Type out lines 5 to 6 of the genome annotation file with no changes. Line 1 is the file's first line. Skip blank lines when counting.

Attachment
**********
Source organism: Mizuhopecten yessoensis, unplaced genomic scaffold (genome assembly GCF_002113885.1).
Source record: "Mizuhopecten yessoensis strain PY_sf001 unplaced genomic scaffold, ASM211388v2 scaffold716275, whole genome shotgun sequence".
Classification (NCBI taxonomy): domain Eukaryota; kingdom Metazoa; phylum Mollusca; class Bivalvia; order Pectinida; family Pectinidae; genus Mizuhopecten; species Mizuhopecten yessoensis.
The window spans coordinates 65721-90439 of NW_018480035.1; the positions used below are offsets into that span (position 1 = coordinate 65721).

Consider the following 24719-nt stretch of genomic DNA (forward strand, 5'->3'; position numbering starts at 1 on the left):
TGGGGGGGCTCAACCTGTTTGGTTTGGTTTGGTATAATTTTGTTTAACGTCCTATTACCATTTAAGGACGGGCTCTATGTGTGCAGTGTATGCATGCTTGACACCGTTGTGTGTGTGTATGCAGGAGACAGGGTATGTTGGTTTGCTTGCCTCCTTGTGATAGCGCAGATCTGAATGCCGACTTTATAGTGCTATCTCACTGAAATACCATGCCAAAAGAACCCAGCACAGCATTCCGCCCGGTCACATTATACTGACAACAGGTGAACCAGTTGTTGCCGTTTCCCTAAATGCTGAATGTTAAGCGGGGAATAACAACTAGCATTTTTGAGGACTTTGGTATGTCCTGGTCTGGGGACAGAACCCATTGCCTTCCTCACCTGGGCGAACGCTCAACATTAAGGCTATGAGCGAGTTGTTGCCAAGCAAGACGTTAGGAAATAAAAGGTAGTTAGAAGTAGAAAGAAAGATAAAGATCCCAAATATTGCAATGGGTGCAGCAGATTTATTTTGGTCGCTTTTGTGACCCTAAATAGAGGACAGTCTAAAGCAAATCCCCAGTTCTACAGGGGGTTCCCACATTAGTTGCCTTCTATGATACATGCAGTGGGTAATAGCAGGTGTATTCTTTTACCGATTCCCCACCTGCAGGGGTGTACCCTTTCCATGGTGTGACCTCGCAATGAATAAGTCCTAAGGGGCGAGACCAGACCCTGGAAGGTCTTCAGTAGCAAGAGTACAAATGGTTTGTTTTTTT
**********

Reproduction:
Consider the following 24719-nt stretch of genomic DNA (forward strand, 5'->3'; position numbering starts at 1 on the left):
TGGGGGGGCTCAACCTGTTTGGTTTGGTTTGGTATAATTTTGTTTAACGTCCTATTACCATTTAAGGACGGGCTCTATGTGTGCAGTGTATGCATGCTTGACACCGTTGTGTGTGTGTATGCAGGAGACAGGGTATGTTGGTTTGCTTGCCTCCTTGTGATAGCGCAGATCTGAATGCCGACTTTATAGTGCTATCTCACTGAAATACCATGCCAAAAGAACCCAGCACAGCATTCCGCCCGGTCACATTATACTGACAACAGGTGAACCAGTTGTTGCCGTTTCCCTAAATGCTGAATGTTAAGCGGGGAATAACAACTAGCATTTTTGAGGACTTTGGTATGTCCTGGTCTGGGGACAGAACCCATTGCCTTCCTCACCTGGGCGAACGCTCAACATTAAGGCTATGAGCGAGTTGTTGCCAAGCAAGACGTTAGGAAATAAAAGGTAGTTAGAAGTAGAAAGAAAGATAAAGATCCCAAATATTGCAATGGGTGCAGCAGATTTATTTTGGTCGCTTTTGTGACCCTAAATAGAGGACAGTCTAAAGCAAATCCCCAGTTCTACAGGGGGTTCCCACATTAGTTGCCTTCTATGATACATGCAGTGGGTAATAGCAGGTGTATTCTTTTACCGATTCCCCACCTGCAGGGGTGTACCCTTTCCATGGTGTGACCTCGCAATGAATAAGTCCTAAGGGGCGAGACCAGACCCTGGAAGGTCTTCAGTAGCAAGAGTACAAATGGTTTGTTTTTTT